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Daily Archives: March 30, 2009

Power outage

Note: 6.45pm is when the lights came back on in Surry Hills.

There have been power blackouts across central Sydney and the city’s east.

Energy Australia says it is investigating the problem, but says that the power supply to two major substations cut out.

"Our crews are finding what caused them to switch off, and when they do they can re-route the supply and get power back to everybody," said spokeswoman Kylie Yates.

She says around 70,000 homes and business have been affected.

The power cuts began about 4:45pm AEDT.

Energy Australia says it does not know when power will be restored.

The Roads and Traffic Authority’s spokesman Alec Brown says power failure is causing major disruption on the roads.

"There are up to 100 sets of traffic lights affected by the current outage," he said.

The Fire Brigade says dozens of people stranded in lifts have had to be rescued.

The Sydney Opera House has announced that it is cancelling all performances tonight, while CityRail says its trains have not been affected because they are serviced by a different power supply. – ABC.

A kind of involuntary Earth Hour or two…

Update 31 March

See Sydney’s terrorism warnings fail in blackout.

The New South Wales Government has admitted central Sydney’s counter-terrorism emergency warning system has no battery backup, after questions about why it was not activated during yesterday’s massive blackout in the CBD and the city’s east.

The Government has publicly apologised for the two-hour power failure, which blacked out about 70,000 homes and businesses and knocked out 140 sets of traffic lights from 4:30pm (AEDT).

Major roads, including the Harbour Tunnel and the Eastern Distributor, were closed and dozens of people had to be rescued from 34 lifts.

Back-up generators at St Vincent’s Hospital also failed but it says critical patient care was not compromised…

This morning, NSW Emergency Services Minister Steve Whan was forced to concede that the emergency warning system would not have worked anyway.

"There is no battery backup for the system. When the system was designed, it was felt that wasn’t necessary," he said. "They did a risk analysis of when and how this would be used and it was felt at the time that battery backup was not required…”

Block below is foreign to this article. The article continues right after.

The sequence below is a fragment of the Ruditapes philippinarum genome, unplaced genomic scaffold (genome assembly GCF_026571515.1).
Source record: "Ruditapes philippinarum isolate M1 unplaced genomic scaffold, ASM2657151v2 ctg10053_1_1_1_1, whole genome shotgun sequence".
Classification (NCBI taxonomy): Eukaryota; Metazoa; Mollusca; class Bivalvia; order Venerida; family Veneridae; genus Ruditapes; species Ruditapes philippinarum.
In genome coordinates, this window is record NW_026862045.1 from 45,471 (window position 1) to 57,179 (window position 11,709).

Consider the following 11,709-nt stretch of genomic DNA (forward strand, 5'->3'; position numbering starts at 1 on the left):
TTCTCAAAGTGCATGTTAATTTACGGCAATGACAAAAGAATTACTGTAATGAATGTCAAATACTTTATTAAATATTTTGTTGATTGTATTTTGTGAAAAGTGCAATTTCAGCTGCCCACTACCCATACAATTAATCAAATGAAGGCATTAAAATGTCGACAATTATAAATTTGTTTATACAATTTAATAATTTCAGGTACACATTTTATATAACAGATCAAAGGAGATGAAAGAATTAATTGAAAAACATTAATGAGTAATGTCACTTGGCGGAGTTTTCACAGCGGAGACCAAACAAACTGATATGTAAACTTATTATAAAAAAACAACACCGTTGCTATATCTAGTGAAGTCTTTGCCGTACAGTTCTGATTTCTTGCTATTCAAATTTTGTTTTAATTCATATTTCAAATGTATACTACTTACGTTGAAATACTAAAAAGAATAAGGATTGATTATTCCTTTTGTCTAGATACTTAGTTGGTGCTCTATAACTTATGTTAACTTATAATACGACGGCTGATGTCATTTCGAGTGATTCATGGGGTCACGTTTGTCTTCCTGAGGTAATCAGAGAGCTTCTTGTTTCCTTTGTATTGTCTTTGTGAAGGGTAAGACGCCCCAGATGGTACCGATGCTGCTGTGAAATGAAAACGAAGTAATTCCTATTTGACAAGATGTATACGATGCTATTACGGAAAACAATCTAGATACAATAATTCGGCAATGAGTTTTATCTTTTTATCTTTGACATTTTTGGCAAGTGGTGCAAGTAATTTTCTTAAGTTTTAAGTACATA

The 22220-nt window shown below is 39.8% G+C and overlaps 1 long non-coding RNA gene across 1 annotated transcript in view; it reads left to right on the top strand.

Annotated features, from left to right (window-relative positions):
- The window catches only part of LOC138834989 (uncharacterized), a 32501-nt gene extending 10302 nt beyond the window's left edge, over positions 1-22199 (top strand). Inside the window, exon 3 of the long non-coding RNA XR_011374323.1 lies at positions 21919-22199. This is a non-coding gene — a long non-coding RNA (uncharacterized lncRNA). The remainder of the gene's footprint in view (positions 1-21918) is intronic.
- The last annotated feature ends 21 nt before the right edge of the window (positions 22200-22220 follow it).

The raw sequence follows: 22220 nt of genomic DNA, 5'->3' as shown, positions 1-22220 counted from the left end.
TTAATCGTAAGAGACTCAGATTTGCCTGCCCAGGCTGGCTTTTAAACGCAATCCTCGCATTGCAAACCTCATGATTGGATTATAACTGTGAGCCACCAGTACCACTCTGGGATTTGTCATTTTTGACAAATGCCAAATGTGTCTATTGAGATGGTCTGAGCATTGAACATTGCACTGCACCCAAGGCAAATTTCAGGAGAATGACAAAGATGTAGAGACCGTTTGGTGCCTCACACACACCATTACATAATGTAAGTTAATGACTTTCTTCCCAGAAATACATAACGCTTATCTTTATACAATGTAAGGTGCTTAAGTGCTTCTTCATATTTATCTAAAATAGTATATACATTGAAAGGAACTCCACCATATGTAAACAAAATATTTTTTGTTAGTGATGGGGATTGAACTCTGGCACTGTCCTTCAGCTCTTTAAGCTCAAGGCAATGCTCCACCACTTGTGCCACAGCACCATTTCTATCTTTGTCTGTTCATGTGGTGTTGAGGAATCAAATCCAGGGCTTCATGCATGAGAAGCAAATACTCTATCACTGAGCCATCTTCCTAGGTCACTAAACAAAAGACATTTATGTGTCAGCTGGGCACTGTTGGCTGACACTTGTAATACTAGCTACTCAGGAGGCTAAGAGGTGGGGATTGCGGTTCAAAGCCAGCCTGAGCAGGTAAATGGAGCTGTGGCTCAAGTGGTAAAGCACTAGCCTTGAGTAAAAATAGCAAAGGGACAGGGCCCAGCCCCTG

The blackout has also raised new questions about the state’s power infrastructure.

A major electricity cable has been pinpointed as the source of the power failure. Energy Australia says it could take several months to restore supply from the cable but extra power has been allocated to the CBD in the meantime.

Spokeswoman Kylie Yates says Energy Australia’s fail-safe system automatically shut down the three other major cables when the first one failed. She says it even triggered the backup supply to shut down in order to limit any further damage.

"It’s highly unusual that our backup supply would also be triggered but we needed to be extra cautious and extra prudent and only restore that backup once we were fully certain that it was safe to do so," she said…

 
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Posted by on March 30, 2009 in Australia, local, Surry Hills

 

A rather odd argument?

I remember without much pleasure the Paul Sheehan of a decade or so ago when I thought of him as “the thinking person’s Pauline Hanson”. What he had to say then about people like M was distinctly warped and unhelpful. In recent times he has addressed himself rather often to the topic of Muslims. You may go back two years to see what I had to say about him then: Paul Sheehan again. (There’s a bit of a connection also – tangentially – to Jim Belshaw’s recent post Saturday Morning Musings – Muslim prayer rooms and the importance of checking one’s facts.)

Today Sheehan argues that Islamophobia is a fabrication.

I’ve been considering a request from a post-graduate student who wants to do a thesis on Islamophobia in Australia. She writes: "I am researching the topic Islamophobia, and I am trying to prove whether Islamophobia is based on religion fear or cultural fear of Islam."